Scotland’s Own Poet
The songs of Burns are the links, the watchwords, the symbols of the Scots. He is the last of the ballad singers. In his works are preserved the best songs of his people.
(Robert Burns died July 21, 1796.)
Read from BURNS‘ POEMS Vol. 6, pp. 70–79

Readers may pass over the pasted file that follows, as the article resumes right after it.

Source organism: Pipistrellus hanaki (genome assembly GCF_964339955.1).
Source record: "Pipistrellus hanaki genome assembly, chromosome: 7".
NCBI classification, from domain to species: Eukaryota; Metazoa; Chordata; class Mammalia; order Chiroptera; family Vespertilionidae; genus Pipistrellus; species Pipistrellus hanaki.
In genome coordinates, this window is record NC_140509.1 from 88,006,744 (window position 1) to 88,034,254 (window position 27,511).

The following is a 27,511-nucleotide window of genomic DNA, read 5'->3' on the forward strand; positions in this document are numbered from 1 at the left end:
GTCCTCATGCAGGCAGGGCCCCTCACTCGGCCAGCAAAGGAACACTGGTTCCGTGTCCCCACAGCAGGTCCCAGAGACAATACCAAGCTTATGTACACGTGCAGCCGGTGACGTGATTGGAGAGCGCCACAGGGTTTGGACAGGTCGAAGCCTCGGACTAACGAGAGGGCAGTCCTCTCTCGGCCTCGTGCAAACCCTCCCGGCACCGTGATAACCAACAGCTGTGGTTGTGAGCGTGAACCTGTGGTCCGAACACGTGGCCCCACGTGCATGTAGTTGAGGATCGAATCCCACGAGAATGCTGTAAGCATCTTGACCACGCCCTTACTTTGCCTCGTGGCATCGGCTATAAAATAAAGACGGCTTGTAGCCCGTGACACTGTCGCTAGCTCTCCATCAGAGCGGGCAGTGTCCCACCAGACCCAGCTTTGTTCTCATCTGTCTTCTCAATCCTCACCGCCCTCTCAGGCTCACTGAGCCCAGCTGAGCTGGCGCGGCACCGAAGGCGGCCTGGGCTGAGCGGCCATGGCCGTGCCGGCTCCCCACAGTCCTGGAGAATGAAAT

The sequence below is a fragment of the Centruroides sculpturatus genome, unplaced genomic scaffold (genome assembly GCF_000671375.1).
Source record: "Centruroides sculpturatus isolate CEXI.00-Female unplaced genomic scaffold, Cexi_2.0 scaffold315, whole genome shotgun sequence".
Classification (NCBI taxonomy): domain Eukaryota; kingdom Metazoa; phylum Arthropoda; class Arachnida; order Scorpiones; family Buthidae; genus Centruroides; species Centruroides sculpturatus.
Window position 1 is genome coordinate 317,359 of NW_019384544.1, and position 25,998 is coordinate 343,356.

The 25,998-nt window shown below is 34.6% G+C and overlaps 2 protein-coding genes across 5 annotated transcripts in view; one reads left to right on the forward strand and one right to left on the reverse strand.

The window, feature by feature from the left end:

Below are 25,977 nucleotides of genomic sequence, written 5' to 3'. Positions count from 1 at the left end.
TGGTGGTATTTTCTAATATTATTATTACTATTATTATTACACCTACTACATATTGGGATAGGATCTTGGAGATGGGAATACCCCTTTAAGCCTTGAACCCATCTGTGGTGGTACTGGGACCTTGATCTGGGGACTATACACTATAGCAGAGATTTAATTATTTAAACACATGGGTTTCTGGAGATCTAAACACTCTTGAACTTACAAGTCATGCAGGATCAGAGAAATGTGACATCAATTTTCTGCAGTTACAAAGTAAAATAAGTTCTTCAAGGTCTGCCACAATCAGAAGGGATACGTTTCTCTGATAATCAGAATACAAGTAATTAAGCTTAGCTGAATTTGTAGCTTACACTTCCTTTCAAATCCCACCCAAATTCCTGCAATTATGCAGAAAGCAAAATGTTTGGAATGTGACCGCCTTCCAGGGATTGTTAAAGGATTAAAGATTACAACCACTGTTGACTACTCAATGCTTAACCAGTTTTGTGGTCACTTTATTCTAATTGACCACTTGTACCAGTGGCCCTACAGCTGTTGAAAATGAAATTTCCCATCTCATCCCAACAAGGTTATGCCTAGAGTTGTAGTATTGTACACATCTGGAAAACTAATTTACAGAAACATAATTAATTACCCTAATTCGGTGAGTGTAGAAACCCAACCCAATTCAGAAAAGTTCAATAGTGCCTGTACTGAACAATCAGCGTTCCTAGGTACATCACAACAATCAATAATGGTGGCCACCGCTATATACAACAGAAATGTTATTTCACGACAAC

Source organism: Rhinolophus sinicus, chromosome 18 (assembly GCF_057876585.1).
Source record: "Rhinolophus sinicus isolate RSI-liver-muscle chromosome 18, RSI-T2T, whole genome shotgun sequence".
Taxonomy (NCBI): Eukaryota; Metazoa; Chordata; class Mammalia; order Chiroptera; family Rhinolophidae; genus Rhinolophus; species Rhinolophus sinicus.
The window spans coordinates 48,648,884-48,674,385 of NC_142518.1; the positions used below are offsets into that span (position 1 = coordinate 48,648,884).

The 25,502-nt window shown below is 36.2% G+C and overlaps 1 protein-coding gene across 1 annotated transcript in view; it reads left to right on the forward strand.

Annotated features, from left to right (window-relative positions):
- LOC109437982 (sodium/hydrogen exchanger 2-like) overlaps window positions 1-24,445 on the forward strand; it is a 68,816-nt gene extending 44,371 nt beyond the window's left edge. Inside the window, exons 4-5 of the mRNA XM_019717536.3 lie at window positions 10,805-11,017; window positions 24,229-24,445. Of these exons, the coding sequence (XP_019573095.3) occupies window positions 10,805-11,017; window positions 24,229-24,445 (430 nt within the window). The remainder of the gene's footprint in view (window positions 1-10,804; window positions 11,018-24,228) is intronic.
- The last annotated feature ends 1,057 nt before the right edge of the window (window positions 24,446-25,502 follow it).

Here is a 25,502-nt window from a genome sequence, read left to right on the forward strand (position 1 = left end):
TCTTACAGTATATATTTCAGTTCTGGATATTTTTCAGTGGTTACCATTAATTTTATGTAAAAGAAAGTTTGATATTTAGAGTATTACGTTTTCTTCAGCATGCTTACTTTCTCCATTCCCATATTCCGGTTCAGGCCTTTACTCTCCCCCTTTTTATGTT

Robert Burns’s poem, Death and Doctor Hornbook, 1785, tells of the drunken narrator’s late night encounter with Death. The Grim Reaper is annoyed that ‘Dr Hornbook’, a local schoolteacher who has taken to selling medications and giving medical advice, is successfully thwarting his efforts to gather victims. The poet fears that the local gravedigger will be unemployed but Death reassures him that this will not be the case since Hornbook kills more than he cures. Previous commentators have regarded the poem as a simple satire on amateur doctoring. However, it is here argued that, if interpreted in the light of the exoteric and inclusive character of 18th century medical knowledge and practice, the poem is revealed to have a much broader reference as well as being more subtle and morally ambiguous. It is a satire on 18th century medicine as a whole.